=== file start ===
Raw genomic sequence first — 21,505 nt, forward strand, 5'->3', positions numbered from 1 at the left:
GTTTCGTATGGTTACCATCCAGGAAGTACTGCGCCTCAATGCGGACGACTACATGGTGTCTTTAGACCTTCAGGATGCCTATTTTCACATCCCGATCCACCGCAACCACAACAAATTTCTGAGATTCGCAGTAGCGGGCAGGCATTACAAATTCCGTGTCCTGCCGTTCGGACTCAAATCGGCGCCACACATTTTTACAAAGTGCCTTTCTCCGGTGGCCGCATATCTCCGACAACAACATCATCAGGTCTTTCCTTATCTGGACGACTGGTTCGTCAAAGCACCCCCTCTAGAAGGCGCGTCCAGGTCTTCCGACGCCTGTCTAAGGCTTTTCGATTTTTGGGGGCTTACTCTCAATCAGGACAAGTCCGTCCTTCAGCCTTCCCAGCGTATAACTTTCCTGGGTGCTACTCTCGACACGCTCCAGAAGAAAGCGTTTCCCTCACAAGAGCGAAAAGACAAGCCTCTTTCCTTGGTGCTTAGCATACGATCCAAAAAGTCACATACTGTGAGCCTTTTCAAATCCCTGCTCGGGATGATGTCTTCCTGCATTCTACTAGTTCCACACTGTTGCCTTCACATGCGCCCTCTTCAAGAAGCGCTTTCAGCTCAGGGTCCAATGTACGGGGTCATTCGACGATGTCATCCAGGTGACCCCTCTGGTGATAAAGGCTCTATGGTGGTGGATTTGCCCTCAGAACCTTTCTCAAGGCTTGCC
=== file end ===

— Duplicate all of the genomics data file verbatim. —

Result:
Raw genomic sequence first — 21,505 nt, forward strand, 5'->3', positions numbered from 1 at the left:
GTTTCGTATGGTTACCATCCAGGAAGTACTGCGCCTCAATGCGGACGACTACATGGTGTCTTTAGACCTTCAGGATGCCTATTTTCACATCCCGATCCACCGCAACCACAACAAATTTCTGAGATTCGCAGTAGCGGGCAGGCATTACAAATTCCGTGTCCTGCCGTTCGGACTCAAATCGGCGCCACACATTTTTACAAAGTGCCTTTCTCCGGTGGCCGCATATCTCCGACAACAACATCATCAGGTCTTTCCTTATCTGGACGACTGGTTCGTCAAAGCACCCCCTCTAGAAGGCGCGTCCAGGTCTTCCGACGCCTGTCTAAGGCTTTTCGATTTTTGGGGGCTTACTCTCAATCAGGACAAGTCCGTCCTTCAGCCTTCCCAGCGTATAACTTTCCTGGGTGCTACTCTCGACACGCTCCAGAAGAAAGCGTTTCCCTCACAAGAGCGAAAAGACAAGCCTCTTTCCTTGGTGCTTAGCATACGATCCAAAAAGTCACATACTGTGAGCCTTTTCAAATCCCTGCTCGGGATGATGTCTTCCTGCATTCTACTAGTTCCACACTGTTGCCTTCACATGCGCCCTCTTCAAGAAGCGCTTTCAGCTCAGGGTCCAATGTACGGGGTCATTCGACGATGTCATCCAGGTGACCCCTCTGGTGATAAAGGCTCTATGGTGGTGGATTTGCCCTCAGAACCTTTCTCAAGGCTTGCC